European payments experts have suggested that banks building application programming interfaces (APIs) should consider creating a better authentication process than provided by their customer-facing offerings, to ensure market uptake and regulatory approval.
Under regulatory technical standards that take effect in September 2019 and accompany the revised Payment Services Directive (PSD2), banks can avoid offering a “fallback” account access mechanism to third-party providers — but only if their primary access interface is given the green light by their national regulator.
One of the most contentious aspects around whether an API should be approved is the authentication process for a user of a third-party provider (TPP). The dominant model, where the payer is redirected to their bank’s site, is widely viewed by fintechs as an obstacle to their operations.
Speaking at Tuesday’s PaymentsCompliance PSD2 Summit in London, banking and payments expert Gijs Boudewijn said that issue has long been divisive within a cross-industry working group established earlier this year by the European Commission.
“One of the things in these discussions in the API Evaluation Group, in the redirect context, was what is the benchmark against which you can say something is an obstacle,” said Boudewijn, who is deputy general manager of the Dutch Payments Association and a committee chairperson at the European Banking Federation.
“For the banks, the benchmark was a good customer journey, so the one thing they were expected to deliver was as good a journey as they provide today to their customers.
“The TPPs, on the other hand, said that’s not what they meant. They said they can deliver a way better customer journey, so what banks already provide is not the benchmark.”
If any feature or attribute of an API is deemed to be an obstacle, the regulatory technical standards demand that the API cannot be approved and the fallback mechanism must be made available.
Examples given in the text state that redirection “may” be an obstacle, and June’s draft guidelines from the European Banking Authority (EBA) said an authentication journey that “directly or indirectly” dissuades customers from using TPPs would mean no exemption is granted.
Scott McInnes, a partner at Bird & Bird, explained that from a legal standpoint that effectively means the national regulator’s decision depends on how redirection is implemented by the individual financial institution.
“Essentially it’s a case-by-case assessment as to whether or not a particular form of redirect to the banking environment, for the purposes of strong customer authentication, is an obstacle or not,” he said.
Much of the discussion has centred on how the TPP user experience compares to that of a customer interacting directly with their bank, for instance through their online banking web or mobile interface.
“These are two totally different concepts for what redirect is: a ‘thin’ redirect which is only for the authentication part, and a very ‘thick’ redirect which includes the full payment initiation until it is approved and then sent back to the TPP,” said Gijs Boudewijn of the Dutch Payments Association and European Banking Federation.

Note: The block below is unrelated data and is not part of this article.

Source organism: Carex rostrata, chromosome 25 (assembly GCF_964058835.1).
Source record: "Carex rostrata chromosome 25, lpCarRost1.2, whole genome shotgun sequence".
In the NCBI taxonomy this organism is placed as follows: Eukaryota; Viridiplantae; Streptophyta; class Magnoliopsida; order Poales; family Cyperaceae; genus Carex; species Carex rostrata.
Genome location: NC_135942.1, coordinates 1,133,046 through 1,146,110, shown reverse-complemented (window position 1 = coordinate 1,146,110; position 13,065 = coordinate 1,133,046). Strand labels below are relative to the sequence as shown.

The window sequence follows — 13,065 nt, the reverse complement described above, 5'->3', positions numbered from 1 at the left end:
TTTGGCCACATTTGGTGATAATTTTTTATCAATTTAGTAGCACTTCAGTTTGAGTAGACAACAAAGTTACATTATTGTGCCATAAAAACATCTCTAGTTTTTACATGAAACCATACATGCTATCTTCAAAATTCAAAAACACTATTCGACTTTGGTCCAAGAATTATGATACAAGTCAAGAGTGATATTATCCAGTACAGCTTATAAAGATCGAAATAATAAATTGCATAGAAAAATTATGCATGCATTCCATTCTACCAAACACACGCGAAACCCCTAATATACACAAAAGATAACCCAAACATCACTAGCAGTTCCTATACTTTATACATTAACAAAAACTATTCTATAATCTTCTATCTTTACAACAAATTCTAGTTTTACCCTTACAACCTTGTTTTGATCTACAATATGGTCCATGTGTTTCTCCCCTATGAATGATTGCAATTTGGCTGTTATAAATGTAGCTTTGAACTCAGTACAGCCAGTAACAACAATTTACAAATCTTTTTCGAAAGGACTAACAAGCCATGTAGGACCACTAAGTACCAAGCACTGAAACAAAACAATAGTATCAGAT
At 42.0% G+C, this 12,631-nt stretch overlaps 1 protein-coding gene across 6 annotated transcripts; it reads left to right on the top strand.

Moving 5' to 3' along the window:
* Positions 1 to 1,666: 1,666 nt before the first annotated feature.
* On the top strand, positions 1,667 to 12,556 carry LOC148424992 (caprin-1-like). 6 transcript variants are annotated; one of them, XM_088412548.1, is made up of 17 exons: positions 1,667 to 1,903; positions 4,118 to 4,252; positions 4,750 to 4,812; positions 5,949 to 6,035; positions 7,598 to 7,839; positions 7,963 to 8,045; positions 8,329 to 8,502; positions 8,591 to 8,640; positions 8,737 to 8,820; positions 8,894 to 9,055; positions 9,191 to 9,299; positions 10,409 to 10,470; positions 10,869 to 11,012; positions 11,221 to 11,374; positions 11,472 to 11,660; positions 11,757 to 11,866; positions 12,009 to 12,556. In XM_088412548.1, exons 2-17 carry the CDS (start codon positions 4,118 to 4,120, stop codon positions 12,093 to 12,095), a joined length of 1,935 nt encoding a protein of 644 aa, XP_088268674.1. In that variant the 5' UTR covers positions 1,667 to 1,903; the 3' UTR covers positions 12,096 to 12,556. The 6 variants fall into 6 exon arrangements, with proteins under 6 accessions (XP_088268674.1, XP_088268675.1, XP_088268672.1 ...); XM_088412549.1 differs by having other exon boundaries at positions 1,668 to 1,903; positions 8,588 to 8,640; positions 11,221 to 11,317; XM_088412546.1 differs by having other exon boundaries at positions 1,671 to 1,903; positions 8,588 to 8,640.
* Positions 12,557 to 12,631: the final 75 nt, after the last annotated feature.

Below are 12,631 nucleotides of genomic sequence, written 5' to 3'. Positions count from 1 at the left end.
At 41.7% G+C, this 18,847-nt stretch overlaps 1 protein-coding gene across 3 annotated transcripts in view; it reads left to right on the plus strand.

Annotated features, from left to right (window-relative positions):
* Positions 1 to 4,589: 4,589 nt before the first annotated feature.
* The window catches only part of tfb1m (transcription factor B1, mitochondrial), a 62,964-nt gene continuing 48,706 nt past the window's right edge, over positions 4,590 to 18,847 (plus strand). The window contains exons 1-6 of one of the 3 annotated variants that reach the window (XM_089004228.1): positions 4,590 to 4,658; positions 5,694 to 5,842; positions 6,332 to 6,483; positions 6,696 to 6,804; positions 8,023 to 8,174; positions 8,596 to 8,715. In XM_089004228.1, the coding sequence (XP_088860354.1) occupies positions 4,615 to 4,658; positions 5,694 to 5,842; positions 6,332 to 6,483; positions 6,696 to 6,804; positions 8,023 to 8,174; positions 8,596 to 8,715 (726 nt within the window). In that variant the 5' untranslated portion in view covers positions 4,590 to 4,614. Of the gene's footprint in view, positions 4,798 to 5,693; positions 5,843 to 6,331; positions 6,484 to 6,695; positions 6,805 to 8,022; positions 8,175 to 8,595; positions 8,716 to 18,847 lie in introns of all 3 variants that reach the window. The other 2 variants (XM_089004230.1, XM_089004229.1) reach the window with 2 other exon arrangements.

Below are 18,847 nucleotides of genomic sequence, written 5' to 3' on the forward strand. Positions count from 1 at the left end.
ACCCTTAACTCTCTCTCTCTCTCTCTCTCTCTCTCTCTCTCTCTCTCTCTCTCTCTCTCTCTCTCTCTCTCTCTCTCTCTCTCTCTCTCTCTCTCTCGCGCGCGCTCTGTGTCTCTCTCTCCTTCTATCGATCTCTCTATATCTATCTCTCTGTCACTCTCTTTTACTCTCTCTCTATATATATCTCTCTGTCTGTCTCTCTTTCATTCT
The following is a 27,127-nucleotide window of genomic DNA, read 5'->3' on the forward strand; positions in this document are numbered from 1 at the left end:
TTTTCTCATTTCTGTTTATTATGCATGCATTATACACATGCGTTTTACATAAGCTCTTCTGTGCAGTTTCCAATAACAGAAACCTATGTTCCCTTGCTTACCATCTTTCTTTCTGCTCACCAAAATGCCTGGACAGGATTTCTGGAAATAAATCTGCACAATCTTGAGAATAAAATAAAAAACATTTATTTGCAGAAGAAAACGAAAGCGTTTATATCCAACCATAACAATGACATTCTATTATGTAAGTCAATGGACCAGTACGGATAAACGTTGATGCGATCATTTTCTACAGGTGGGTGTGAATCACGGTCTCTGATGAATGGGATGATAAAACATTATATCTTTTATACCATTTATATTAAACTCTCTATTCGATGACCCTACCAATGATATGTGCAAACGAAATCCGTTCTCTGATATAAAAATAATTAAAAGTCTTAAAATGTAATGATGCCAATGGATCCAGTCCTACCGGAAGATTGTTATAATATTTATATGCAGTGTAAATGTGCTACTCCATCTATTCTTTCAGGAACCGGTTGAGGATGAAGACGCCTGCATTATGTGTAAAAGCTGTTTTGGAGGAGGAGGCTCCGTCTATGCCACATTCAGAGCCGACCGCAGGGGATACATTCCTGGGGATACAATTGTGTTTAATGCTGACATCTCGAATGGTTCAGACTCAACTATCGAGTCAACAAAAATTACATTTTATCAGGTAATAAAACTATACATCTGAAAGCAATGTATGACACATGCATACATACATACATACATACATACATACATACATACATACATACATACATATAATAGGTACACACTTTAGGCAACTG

Nilixa Devlukia, head of regulatory at the UK’s Open Banking project, said: “If you go through three steps on your online banking in order to make a payment, why would you really need to go through more than three steps on the payment initiation journey?
“It’s that kind of discussion and detail that is helpful for the ecosystem in overcoming some of the very big questions.”
But Devlukia, a former policy expert at the EBA and the UK’s Financial Conduct Authority (FCA), said that in her view a simple comparison between the two offerings may not be the most fruitful approach.
“This is where the conversation has to change, because the legislation says to make it as good as the customer journey,” she said, speaking at the same event.
“But what we all know now, from experience, is that going in via a dedicated interface is totally different. That’s the challenge.
“‘As good as’ is the right starting point as a comparator, but personally I think the conversation has to move towards ‘just making it good’.”
Another emerging issue is that different redirect models actually function in considerably different ways.
Boudewijn said at least one major European retailer had expected the bulk of the checkout process to take place via the TPP, with redirection only encompassing authentication of the payer.
From a fintech’s perspective, that would ideally involve the user being presented with a pre-populated form containing the payee’s account details.
“These are two totally different concepts for what redirect is: a ‘thin’ redirect which is only for the authentication part, and a very ‘thick’ redirect which includes the full payment initiation until it is approved and then sent back to the TPP,” he said.
“These are typical things that are considered totally unacceptable by TPPs, because if that is the case they claim they will never be able to innovate and provide for a better customer journey and customer experience than banks are providing today.”
Open Banking’s Devlukia added that there are further questions as to how a pre-populated form could be produced for a one-time payment journey, where the user has no existing relationship with a payment initiation service provider (PISP).
“There does have to be that granularity,” she said. “If you have a PISP that has an ongoing arrangement with a customer, then the customer journey may well be different because of the contractual arrangements between the customer and the TPP.”`